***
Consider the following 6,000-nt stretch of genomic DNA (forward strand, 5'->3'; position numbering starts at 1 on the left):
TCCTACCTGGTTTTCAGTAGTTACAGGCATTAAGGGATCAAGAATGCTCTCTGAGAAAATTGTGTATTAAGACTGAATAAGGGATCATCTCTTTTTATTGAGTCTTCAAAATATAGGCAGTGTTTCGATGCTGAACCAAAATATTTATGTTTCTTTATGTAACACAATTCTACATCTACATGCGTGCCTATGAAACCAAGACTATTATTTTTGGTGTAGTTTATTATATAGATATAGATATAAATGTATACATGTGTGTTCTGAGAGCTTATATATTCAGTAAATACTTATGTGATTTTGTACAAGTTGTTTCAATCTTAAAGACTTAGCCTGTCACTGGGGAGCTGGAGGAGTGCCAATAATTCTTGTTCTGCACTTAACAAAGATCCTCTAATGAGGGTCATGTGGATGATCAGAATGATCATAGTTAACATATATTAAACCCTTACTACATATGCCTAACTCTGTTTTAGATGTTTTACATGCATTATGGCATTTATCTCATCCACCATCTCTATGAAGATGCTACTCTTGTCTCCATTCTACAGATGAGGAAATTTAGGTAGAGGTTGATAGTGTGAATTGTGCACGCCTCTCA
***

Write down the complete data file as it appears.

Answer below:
Consider the following 6,000-nt stretch of genomic DNA (forward strand, 5'->3'; position numbering starts at 1 on the left):
TCCTACCTGGTTTTCAGTAGTTACAGGCATTAAGGGATCAAGAATGCTCTCTGAGAAAATTGTGTATTAAGACTGAATAAGGGATCATCTCTTTTTATTGAGTCTTCAAAATATAGGCAGTGTTTCGATGCTGAACCAAAATATTTATGTTTCTTTATGTAACACAATTCTACATCTACATGCGTGCCTATGAAACCAAGACTATTATTTTTGGTGTAGTTTATTATATAGATATAGATATAAATGTATACATGTGTGTTCTGAGAGCTTATATATTCAGTAAATACTTATGTGATTTTGTACAAGTTGTTTCAATCTTAAAGACTTAGCCTGTCACTGGGGAGCTGGAGGAGTGCCAATAATTCTTGTTCTGCACTTAACAAAGATCCTCTAATGAGGGTCATGTGGATGATCAGAATGATCATAGTTAACATATATTAAACCCTTACTACATATGCCTAACTCTGTTTTAGATGTTTTACATGCATTATGGCATTTATCTCATCCACCATCTCTATGAAGATGCTACTCTTGTCTCCATTCTACAGATGAGGAAATTTAGGTAGAGGTTGATAGTGTGAATTGTGCACGCCTCTCA